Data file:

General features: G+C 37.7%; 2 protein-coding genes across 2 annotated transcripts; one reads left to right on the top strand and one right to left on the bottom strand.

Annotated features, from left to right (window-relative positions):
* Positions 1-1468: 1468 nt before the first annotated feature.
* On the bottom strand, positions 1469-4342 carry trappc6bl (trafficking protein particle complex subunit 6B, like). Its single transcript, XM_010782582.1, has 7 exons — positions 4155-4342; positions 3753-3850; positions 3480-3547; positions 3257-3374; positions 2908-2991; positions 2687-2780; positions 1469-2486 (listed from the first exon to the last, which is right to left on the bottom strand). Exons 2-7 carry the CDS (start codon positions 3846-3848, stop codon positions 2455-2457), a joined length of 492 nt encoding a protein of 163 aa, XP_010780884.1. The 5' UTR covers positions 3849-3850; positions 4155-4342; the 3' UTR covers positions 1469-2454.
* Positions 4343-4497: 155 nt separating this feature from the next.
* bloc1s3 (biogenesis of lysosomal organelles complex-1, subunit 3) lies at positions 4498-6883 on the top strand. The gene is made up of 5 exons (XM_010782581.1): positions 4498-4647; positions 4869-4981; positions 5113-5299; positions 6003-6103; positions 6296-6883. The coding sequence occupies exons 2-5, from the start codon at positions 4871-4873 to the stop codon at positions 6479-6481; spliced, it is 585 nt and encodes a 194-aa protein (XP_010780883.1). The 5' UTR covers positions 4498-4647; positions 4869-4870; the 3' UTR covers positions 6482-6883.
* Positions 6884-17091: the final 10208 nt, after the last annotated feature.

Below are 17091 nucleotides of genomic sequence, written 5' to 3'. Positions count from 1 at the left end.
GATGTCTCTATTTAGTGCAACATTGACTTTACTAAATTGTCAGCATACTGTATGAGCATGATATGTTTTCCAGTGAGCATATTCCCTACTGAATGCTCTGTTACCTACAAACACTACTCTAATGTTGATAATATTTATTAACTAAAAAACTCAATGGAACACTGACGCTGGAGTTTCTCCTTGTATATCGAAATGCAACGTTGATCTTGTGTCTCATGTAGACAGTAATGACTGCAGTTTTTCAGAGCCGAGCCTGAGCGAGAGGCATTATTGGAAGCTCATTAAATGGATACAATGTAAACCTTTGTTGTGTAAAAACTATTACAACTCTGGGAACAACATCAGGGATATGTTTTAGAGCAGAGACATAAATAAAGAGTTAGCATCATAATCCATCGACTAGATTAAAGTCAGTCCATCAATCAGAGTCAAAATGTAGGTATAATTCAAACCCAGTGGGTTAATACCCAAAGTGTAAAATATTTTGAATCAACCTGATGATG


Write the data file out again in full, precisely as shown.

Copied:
General features: G+C 37.7%; 2 protein-coding genes across 2 annotated transcripts; one reads left to right on the top strand and one right to left on the bottom strand.

Annotated features, from left to right (window-relative positions):
* Positions 1-1468: 1468 nt before the first annotated feature.
* On the bottom strand, positions 1469-4342 carry trappc6bl (trafficking protein particle complex subunit 6B, like). Its single transcript, XM_010782582.1, has 7 exons — positions 4155-4342; positions 3753-3850; positions 3480-3547; positions 3257-3374; positions 2908-2991; positions 2687-2780; positions 1469-2486 (listed from the first exon to the last, which is right to left on the bottom strand). Exons 2-7 carry the CDS (start codon positions 3846-3848, stop codon positions 2455-2457), a joined length of 492 nt encoding a protein of 163 aa, XP_010780884.1. The 5' UTR covers positions 3849-3850; positions 4155-4342; the 3' UTR covers positions 1469-2454.
* Positions 4343-4497: 155 nt separating this feature from the next.
* bloc1s3 (biogenesis of lysosomal organelles complex-1, subunit 3) lies at positions 4498-6883 on the top strand. The gene is made up of 5 exons (XM_010782581.1): positions 4498-4647; positions 4869-4981; positions 5113-5299; positions 6003-6103; positions 6296-6883. The coding sequence occupies exons 2-5, from the start codon at positions 4871-4873 to the stop codon at positions 6479-6481; spliced, it is 585 nt and encodes a 194-aa protein (XP_010780883.1). The 5' UTR covers positions 4498-4647; positions 4869-4870; the 3' UTR covers positions 6482-6883.
* Positions 6884-17091: the final 10208 nt, after the last annotated feature.

Below are 17091 nucleotides of genomic sequence, written 5' to 3'. Positions count from 1 at the left end.
GATGTCTCTATTTAGTGCAACATTGACTTTACTAAATTGTCAGCATACTGTATGAGCATGATATGTTTTCCAGTGAGCATATTCCCTACTGAATGCTCTGTTACCTACAAACACTACTCTAATGTTGATAATATTTATTAACTAAAAAACTCAATGGAACACTGACGCTGGAGTTTCTCCTTGTATATCGAAATGCAACGTTGATCTTGTGTCTCATGTAGACAGTAATGACTGCAGTTTTTCAGAGCCGAGCCTGAGCGAGAGGCATTATTGGAAGCTCATTAAATGGATACAATGTAAACCTTTGTTGTGTAAAAACTATTACAACTCTGGGAACAACATCAGGGATATGTTTTAGAGCAGAGACATAAATAAAGAGTTAGCATCATAATCCATCGACTAGATTAAAGTCAGTCCATCAATCAGAGTCAAAATGTAGGTATAATTCAAACCCAGTGGGTTAATACCCAAAGTGTAAAATATTTTGAATCAACCTGATGATG